Submissions of the counsel for the applicant
The counsel for the applicant stated that this was a case of no injury and as such none of the above charges could be held valid. It was only due to a mere verbal altercation between the applicant and his wife that the police were trying to falsely implicate him in this case. The applicant further had absolutely no criminal history to his name. The charges against him were clear enough to validate his apprehension that the police may arrest him at any time and thus to protect his human rights against such illegal arrest, the application for anticipatory bail should be granted.
Submissions of the respondent by the Additional Government Advocate (AGA)
Outrightly opposing the prayer for anticipatory bail made by the applicant the learned AGA argued that due to the gravity and seriousness of the charges against the applicant, the Court should not grant him anticipatory bail. He further went on to say that the apprehension of the applicant was not founded on the basis of any material evidence on record and as such, anticipatory bail could not be granted to an individual simply and solely on the basis of an imaginary fear.
Findings of the court
The court found that there was indeed a case that had been registered against the applicant, however, it could not be said conclusively when exactly the police would choose to arrest him. By protocol, after the police lodged an F.I.R they have the authority to arrest an individual at any point in time. In order to protect the basic human rights of an individual, the courts have repeatedly stated over time that the arrest of a person should always be the last resort by the police as it deprives an individual of his/her right to life and liberty. Arrest should only be carried out in exceptional circumstances where it is absolutely imperative or in the event of the necessity of a custodial interrogation. Irrational, arbitrary and indiscriminate arrests of individuals which more often than not prove to be illegal in nature are a gross violation of their human rights.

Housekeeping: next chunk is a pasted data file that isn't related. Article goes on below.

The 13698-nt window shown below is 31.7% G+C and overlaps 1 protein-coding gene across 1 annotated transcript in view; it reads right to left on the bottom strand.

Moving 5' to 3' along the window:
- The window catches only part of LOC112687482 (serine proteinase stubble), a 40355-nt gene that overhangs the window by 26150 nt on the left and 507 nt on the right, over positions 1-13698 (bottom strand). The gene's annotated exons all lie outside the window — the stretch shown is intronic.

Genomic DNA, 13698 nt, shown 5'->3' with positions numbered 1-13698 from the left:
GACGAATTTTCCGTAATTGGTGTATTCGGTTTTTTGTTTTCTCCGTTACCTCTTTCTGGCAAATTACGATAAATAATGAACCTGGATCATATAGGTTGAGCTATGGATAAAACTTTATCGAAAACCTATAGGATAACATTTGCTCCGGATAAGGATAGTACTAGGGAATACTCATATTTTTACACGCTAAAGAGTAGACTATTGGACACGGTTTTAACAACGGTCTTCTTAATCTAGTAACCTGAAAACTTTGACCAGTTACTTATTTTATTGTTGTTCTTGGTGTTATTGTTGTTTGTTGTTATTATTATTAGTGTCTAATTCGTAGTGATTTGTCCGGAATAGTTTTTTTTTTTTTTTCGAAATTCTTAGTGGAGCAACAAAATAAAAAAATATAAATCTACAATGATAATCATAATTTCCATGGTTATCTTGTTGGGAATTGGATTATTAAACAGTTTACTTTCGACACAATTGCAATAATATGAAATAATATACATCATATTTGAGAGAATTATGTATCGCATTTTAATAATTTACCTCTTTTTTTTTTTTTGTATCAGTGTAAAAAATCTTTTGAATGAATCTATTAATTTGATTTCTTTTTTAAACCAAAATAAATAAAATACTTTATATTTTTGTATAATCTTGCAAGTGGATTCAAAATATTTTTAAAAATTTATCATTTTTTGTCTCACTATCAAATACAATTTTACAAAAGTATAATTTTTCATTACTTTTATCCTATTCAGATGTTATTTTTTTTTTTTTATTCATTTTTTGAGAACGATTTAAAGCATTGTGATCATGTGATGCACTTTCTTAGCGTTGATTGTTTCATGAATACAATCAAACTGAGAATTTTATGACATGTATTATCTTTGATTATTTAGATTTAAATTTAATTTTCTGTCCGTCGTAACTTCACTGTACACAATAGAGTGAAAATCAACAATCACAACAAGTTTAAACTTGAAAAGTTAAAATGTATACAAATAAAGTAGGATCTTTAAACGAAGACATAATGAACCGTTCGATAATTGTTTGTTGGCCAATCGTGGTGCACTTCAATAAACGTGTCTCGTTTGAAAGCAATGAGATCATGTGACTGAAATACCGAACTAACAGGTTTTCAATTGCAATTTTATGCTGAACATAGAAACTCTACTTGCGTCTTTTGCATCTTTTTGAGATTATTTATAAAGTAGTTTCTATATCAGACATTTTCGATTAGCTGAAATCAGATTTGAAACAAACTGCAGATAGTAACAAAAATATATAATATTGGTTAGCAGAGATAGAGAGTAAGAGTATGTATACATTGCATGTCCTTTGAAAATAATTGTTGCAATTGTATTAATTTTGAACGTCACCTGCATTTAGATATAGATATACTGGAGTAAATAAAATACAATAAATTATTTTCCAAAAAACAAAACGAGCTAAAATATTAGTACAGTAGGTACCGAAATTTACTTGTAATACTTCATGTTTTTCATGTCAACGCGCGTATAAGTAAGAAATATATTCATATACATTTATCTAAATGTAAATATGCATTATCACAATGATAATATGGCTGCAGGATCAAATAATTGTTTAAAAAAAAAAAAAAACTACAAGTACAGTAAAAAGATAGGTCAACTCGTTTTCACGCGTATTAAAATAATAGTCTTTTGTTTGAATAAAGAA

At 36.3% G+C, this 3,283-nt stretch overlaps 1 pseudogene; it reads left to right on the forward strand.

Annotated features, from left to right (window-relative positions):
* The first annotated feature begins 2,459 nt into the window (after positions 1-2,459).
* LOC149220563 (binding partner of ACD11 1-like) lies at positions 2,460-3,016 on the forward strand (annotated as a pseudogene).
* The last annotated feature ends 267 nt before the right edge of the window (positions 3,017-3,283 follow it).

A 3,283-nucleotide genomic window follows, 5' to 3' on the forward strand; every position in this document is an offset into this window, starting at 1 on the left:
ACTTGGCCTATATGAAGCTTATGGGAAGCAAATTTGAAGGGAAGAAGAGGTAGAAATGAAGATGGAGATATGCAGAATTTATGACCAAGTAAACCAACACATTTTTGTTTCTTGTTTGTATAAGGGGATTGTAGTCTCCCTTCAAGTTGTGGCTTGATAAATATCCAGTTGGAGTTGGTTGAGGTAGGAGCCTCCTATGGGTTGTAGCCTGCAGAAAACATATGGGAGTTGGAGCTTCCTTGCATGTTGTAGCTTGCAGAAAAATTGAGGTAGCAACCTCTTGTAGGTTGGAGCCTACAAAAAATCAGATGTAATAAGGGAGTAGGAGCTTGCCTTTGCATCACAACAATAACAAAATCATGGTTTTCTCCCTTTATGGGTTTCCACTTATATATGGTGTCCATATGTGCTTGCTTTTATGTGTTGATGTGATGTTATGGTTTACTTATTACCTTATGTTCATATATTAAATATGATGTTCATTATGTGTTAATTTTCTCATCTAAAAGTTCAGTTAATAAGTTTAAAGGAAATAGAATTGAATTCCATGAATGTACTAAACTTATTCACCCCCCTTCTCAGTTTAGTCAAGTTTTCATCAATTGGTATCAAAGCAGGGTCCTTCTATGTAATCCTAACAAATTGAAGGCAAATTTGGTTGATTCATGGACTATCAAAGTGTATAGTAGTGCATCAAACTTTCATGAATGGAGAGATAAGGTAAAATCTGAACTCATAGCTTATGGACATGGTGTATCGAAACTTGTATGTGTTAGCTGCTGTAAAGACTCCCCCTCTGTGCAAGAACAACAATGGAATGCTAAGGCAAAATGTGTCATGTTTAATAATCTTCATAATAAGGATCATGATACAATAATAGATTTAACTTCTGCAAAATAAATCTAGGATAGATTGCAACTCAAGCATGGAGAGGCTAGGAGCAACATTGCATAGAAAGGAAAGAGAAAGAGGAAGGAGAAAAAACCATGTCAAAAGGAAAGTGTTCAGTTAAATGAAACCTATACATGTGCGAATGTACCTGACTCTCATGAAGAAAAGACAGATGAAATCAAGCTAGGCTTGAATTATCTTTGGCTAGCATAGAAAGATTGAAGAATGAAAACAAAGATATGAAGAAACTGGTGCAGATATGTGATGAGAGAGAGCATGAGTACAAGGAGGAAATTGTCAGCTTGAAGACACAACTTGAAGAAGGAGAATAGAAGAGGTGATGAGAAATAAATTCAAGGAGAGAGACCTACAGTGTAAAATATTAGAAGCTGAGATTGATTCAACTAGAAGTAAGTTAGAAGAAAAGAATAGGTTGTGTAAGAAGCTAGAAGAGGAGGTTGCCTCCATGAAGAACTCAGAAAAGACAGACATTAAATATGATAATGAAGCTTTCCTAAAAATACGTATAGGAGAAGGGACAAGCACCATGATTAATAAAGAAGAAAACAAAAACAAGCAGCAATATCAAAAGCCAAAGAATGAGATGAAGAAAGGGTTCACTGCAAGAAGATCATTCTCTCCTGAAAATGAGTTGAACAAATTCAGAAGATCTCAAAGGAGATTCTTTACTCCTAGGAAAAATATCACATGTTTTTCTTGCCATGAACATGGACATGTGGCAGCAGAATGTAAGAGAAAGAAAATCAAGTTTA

Precedents relied upon by the Court
The court also cited the case of Joginder Kumar v. State of U.P (1994) which was the landmark judgment that laid down guidelines in cases of arrest by bringing the aspect of the rights of an individual at the time of his/her arrest and analysed the ‘power to arrest’ by police officers. The court in its judgment held that “A person is not liable to arrest merely on the suspicion of complicity in an offence. There must be some reasonable justification in the opinion of the officer affecting the arrest that such arrest is necessary and justified. Except in heinous offences, an arrest must be avoided if a police officer issues notice to a person to attend the station house and not to leave the station without permission would do.